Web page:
Creating spatially-explicit lawn maps without classifying remotely-sensed imagery: The case of suburban Boston, Massachusetts, USA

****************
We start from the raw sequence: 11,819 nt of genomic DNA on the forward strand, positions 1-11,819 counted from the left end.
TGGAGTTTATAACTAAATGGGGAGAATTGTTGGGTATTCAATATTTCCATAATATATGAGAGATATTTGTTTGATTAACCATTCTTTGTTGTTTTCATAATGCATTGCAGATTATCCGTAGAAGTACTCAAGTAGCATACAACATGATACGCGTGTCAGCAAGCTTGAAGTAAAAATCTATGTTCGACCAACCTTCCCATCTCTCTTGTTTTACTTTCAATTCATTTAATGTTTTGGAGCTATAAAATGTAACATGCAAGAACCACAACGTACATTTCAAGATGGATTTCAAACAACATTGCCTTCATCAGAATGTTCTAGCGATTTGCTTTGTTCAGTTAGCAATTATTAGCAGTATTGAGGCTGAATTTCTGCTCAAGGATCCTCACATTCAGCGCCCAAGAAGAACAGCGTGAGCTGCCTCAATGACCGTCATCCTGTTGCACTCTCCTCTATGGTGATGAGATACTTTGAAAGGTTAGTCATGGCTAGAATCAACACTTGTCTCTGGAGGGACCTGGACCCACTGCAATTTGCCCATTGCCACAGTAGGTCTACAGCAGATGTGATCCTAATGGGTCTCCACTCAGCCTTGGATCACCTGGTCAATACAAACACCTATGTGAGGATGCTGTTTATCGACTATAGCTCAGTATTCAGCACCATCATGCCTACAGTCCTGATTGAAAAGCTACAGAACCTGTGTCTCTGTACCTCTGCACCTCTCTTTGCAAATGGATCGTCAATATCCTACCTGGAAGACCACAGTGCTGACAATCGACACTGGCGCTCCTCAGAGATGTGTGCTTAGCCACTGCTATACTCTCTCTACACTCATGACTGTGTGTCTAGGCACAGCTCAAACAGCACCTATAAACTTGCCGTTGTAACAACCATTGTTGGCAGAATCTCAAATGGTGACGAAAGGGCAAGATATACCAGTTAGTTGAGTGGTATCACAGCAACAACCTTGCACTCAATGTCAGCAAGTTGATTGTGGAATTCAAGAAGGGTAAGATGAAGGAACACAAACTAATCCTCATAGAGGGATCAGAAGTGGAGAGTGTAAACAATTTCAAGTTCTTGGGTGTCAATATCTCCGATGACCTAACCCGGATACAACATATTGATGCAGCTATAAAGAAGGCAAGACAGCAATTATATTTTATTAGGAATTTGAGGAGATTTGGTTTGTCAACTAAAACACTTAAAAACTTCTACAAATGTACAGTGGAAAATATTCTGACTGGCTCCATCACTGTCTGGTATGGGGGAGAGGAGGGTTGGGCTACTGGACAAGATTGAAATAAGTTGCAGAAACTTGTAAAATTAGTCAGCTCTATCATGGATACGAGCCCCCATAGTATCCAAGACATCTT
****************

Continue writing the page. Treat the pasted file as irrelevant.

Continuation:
Residential lawns are a dominant and growing feature of US residential landscapes, and the resource-intensive management of this landscape feature presents major potential risks to both humans and the environment. In recent years, scientists and policymakers have been increasingly calling for large-extent measures of lawns and other similar landscape features. Unfortunately, the production of such datasets using traditional, remotely sensed measurement approaches can be prohibitively expensive and time consuming. This study uses two statistical prediction methods to extrapolate the quantity and spatial distribution of residential lawns from a sample of mapped lawns in a large study area in suburban Boston, Massachusetts. The goal is to find an inexpensive, broad-coverage dataset that will provide useable estimates of landscape features in places where we do not have direct measurements of those landscape features. The first estimation method uses OLS regression in conjunction with the sample of mapped lawns and freely available US Census data representing theoretically informed social driver variables. The second, simpler, and less computationally intensive estimation method allocates the mean of the sample of mapped lawns uniformly across the study area. Both estimation methods are performed 1000 times in a Monte Carlo framework where the sample is drawn randomly each realization, to assess the sensitivity of the prediction results to the selection of CBGs in each simple random sample. The outputs of each estimation method are then compared to a reference map where the quantity and spatial allocation of lawns is known for each spatial unit of analysis. Results indicate that the OLS prediction method specified with the independent social driver variables performs better than a uniform prediction method when both are compared to the full-study area reference map.